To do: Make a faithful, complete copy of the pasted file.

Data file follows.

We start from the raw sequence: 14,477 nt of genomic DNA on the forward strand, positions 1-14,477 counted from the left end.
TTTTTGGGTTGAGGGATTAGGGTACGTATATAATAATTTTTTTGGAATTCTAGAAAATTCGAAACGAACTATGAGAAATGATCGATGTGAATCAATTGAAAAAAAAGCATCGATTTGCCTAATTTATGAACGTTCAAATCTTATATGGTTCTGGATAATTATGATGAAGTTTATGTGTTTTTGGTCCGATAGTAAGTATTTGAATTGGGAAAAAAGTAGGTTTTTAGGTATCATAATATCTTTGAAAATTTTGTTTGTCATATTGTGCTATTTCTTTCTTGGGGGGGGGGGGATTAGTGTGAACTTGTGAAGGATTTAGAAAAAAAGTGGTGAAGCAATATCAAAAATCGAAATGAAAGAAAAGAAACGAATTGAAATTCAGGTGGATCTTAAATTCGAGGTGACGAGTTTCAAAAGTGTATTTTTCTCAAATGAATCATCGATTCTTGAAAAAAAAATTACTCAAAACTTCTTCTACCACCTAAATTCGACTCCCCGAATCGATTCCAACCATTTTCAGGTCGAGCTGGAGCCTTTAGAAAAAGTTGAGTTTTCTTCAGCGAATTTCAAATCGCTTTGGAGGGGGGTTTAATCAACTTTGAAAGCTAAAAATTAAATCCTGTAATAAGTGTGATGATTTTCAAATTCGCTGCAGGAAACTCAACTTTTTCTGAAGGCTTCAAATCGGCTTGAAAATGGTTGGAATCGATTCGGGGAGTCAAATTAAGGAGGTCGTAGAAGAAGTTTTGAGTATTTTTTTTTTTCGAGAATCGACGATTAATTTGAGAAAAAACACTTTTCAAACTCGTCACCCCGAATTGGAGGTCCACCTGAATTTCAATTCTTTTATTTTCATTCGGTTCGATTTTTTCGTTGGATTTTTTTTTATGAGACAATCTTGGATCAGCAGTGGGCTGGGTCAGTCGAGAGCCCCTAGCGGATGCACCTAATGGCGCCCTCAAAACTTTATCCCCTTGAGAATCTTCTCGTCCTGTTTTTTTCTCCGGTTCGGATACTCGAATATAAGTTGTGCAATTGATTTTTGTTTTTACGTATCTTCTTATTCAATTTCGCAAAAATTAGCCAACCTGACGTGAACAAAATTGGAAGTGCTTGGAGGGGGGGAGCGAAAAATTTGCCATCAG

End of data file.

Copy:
We start from the raw sequence: 14,477 nt of genomic DNA on the forward strand, positions 1-14,477 counted from the left end.
TTTTTGGGTTGAGGGATTAGGGTACGTATATAATAATTTTTTTGGAATTCTAGAAAATTCGAAACGAACTATGAGAAATGATCGATGTGAATCAATTGAAAAAAAAGCATCGATTTGCCTAATTTATGAACGTTCAAATCTTATATGGTTCTGGATAATTATGATGAAGTTTATGTGTTTTTGGTCCGATAGTAAGTATTTGAATTGGGAAAAAAGTAGGTTTTTAGGTATCATAATATCTTTGAAAATTTTGTTTGTCATATTGTGCTATTTCTTTCTTGGGGGGGGGGGGATTAGTGTGAACTTGTGAAGGATTTAGAAAAAAAGTGGTGAAGCAATATCAAAAATCGAAATGAAAGAAAAGAAACGAATTGAAATTCAGGTGGATCTTAAATTCGAGGTGACGAGTTTCAAAAGTGTATTTTTCTCAAATGAATCATCGATTCTTGAAAAAAAAATTACTCAAAACTTCTTCTACCACCTAAATTCGACTCCCCGAATCGATTCCAACCATTTTCAGGTCGAGCTGGAGCCTTTAGAAAAAGTTGAGTTTTCTTCAGCGAATTTCAAATCGCTTTGGAGGGGGGTTTAATCAACTTTGAAAGCTAAAAATTAAATCCTGTAATAAGTGTGATGATTTTCAAATTCGCTGCAGGAAACTCAACTTTTTCTGAAGGCTTCAAATCGGCTTGAAAATGGTTGGAATCGATTCGGGGAGTCAAATTAAGGAGGTCGTAGAAGAAGTTTTGAGTATTTTTTTTTTTCGAGAATCGACGATTAATTTGAGAAAAAACACTTTTCAAACTCGTCACCCCGAATTGGAGGTCCACCTGAATTTCAATTCTTTTATTTTCATTCGGTTCGATTTTTTCGTTGGATTTTTTTTTATGAGACAATCTTGGATCAGCAGTGGGCTGGGTCAGTCGAGAGCCCCTAGCGGATGCACCTAATGGCGCCCTCAAAACTTTATCCCCTTGAGAATCTTCTCGTCCTGTTTTTTTCTCCGGTTCGGATACTCGAATATAAGTTGTGCAATTGATTTTTGTTTTTACGTATCTTCTTATTCAATTTCGCAAAAATTAGCCAACCTGACGTGAACAAAATTGGAAGTGCTTGGAGGGGGGGAGCGAAAAATTTGCCATCAG